This article is contributed. See the original author and article here.

Authentication is a key step in the user journey of any application. Going about designing the authentication flow can be confusing and not straightforward. When load testing an application, this generally is the first step in the user journey.  Supplying client credentials through a UI is not possible when load testing an application, so is evaluating how to implement specific authentication flows available on Azure, as they can be tedious and time consuming as well.

Within this series, we will cover the authentication flows and scenarios that are possible with Azure Active Directory (Azure AD) as the identity provider.

At the end of the blog, you will be able to

  • Use Azure AD to Authenticate a web application hosted on Azure App Service using the client credential grant flow.

  • Parametrize the client credentials in JMeter to retrieve them at run-time in Azure Load Testing.


  • A webapp with authentication enabled with Azure AD.

  • An Azure Load Testing resource.

  • Azure key vault for storing secrets.

  • Azure Load Testing resource configured to fetch the secrets during runtime. Visit here to learn how to do it.

  • JMeter


Authenticating to your web app with a shared secret

When you are using a shared secret to authenticate to an application on, you essentially pose yourself as a trusted principal with a valid token that can be used to authenticate you to the application which is registered with azure active directory. The token helps establish a trust, that you can access and make modifications to the resource (application).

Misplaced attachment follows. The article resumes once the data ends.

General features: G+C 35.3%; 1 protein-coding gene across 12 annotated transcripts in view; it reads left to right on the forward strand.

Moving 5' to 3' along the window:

1. To get the access token from Azure AD, we need to pass 4 parameters to get the access token:

    1. client_id

    2. client_secret

    3. grant_type

    4. and the tenant_id 

      For more information you can see authentication using shared secret

  1. Retrieve client_id, tenant_id for the app registered with Azure AD by going to Azure Active Directory >>App Registrations >>Overview  on the azure portal.

  2. Retrieve the client_secret for the app by clicking on Certificate & secrets >> Client Secrets

The best practice is to store the above parameters into Azure Key Vault and then fetch them directly at runtime instead of hard coding them into the script.


Fetching the client secretFetching the client secret 

Configuring the JMeter test plan

The JMeter test plan needs to be configured to make a request to the app’s authentication endpoint to acquire the token. The endpoint can be found by visiting Azure Portal and navigating to Azure Active Directory > App registrations > > Endpoints



Getting the Authentication endpointGetting the Authentication endpoint





It would look something as below:

For the allowed values of you may refer to issuer values. In our case, it would be the tenant id.

Once we have the token, we can pass it to the subsequent requests in the authorization header to authenticate to the application.

Now that we know what needs to be done, let’s start implementing it.